Patterico's Pontifications

1/25/2013

We Don’t Know As Much As We Think We Do About the Economy, Part 1

Filed under: General — Patterico @ 11:08 pm

We all make the error of confidently saying that this or that governmental policy is certain to have this or that effect. But while studying history and economics is important, perhaps a little humility is in order.

I have told you that I am a fan of Russ Roberts’s Econ Talk podcast. Today I listened to one in which the guest questioned whether people can confidently use economic (and other social science) theory to confidently predict the effects on human behavior of changing certain variables. Do we truly know that a stimulus is going to increase GDP . . . or that it is not?

The hour-long podcast summarizes concepts in a denser and more complex book. I’m going to dumb it down even further and summarize three or four of the points the guest made that stuck in my head. I’ll do so over a series of posts, so let’s start with a single observation that is central to the guest’s thesis.

Essentially, the guest distinguished social sciences from hard sciences that give one the ability to make consistent non-obvious predictions about the future. One example he gave to make the point:

[I]magine you are the President of the United States and you are receiving, you are considering an Iranian nuclear weapons program, what to do about it.

And into the room walks your science advisor and she says: Look, if the Iranians take the following amount of physical material and combine it in this size and using this method, it will create an explosion big enough to blow up the city.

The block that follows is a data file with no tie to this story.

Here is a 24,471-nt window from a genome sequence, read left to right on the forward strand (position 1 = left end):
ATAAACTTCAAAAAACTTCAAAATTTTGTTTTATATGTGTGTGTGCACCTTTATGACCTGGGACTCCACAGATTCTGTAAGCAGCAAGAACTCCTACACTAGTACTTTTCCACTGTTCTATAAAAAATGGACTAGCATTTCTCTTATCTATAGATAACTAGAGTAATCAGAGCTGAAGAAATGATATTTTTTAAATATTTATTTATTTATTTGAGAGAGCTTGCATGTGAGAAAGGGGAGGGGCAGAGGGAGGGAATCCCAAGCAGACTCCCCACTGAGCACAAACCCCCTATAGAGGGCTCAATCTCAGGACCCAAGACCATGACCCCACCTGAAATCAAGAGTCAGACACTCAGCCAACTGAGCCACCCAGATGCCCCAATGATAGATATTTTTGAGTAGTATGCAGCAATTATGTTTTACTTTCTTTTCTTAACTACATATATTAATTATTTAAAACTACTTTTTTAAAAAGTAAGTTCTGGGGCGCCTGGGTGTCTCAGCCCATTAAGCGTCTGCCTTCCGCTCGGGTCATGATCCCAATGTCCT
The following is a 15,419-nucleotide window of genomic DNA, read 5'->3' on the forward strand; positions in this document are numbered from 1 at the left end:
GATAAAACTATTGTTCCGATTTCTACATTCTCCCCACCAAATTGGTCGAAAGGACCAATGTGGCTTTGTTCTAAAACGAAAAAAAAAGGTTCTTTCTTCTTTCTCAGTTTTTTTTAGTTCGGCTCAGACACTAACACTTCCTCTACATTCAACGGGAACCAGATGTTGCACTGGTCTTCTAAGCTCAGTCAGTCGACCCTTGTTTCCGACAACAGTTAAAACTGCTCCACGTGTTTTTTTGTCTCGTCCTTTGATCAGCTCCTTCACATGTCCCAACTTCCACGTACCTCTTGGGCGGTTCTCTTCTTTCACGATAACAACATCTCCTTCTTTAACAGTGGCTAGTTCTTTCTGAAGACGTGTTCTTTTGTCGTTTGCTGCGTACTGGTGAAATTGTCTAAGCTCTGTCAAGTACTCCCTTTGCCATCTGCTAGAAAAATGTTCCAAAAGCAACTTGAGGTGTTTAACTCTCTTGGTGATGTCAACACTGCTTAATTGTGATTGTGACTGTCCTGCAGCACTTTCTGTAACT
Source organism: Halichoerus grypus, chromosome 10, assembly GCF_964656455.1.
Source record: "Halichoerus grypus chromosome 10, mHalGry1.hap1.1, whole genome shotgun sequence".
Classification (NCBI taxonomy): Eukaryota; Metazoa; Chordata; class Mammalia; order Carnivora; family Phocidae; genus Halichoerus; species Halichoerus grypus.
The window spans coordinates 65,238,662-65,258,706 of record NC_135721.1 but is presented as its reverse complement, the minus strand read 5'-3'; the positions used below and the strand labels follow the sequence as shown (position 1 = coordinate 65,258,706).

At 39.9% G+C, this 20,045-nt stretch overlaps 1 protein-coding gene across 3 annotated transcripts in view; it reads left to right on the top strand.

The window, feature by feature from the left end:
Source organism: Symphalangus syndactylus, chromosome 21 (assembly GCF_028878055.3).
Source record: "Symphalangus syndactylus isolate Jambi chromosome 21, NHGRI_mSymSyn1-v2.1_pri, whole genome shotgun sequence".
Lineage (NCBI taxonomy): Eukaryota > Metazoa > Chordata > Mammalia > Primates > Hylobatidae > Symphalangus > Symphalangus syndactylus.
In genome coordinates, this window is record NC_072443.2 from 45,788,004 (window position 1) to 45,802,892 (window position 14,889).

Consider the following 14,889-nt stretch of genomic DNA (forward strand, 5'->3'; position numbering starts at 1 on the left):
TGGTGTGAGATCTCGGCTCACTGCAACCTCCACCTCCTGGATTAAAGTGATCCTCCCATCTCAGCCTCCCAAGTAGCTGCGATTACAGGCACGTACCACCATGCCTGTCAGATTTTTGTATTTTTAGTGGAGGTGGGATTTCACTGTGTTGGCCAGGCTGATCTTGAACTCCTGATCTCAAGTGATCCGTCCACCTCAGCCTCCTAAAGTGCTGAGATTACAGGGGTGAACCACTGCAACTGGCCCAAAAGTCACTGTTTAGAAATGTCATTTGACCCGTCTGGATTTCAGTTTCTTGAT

And next into the room comes an historian. And the historian says: Well, you know, if an attempt to subvert the Iranian nuclear weapons programs, my reading of the history of Iran is that the people will want this enough they will continue to replace, one way or another, the government until this happens. So it really is not a good idea to try and stop this.

And what I say is, no, even if this happens to be President Carter, trained as a nuclear engineer, even if you know nuclear physics, for the President to sit there and begin debating the empirically validated laws of physics with his physics advisor is kind of foolish. On the other hand, not debating the historian, not bringing in different historians of different points of view, talking to people who have lived in Iran, personal introspection about human motivations, would be equally foolish.

And so really you ought to treat the prediction made by the physicist very different from the one made by the historian. Both are very valuable. I would never advise taking action without listening to both those. People make lots of use of historian experts and non-historians make lots of useful predictions about this situation.

And then imagine, third, his economic advisor walks into the room. And she says: Well, you know, the CIA has a program to counterfeit currency in Iran. And this amount of currency will create this amount of inflation and unemployment. The question I pose is: Should you as the President treat the economist’s prediction more like the historian’s prediction or more like the physicist’s prediction? And what I say is: A lot more like the historian’s prediction.

Economics is not hard science like physics. It’s more like history. There are too many complex variables to make consistent predictions about exactly how changing one variable will affect the economy.

This, by the way, is why I tend to oppose any government intervention in the economy. There are so many documented examples of unintended side effects that I think it’s best to leave a complex system to the distributed intelligence of the nation and indeed the world, rather than trust a group of supposedly smart guys in a room with their hands on the financial levers. The more humility you have, the less apt you are to opt for the government solution.

The big government guys are the arrogant ones. We free marketeers believe in the market precisely because we don’t think we know everything.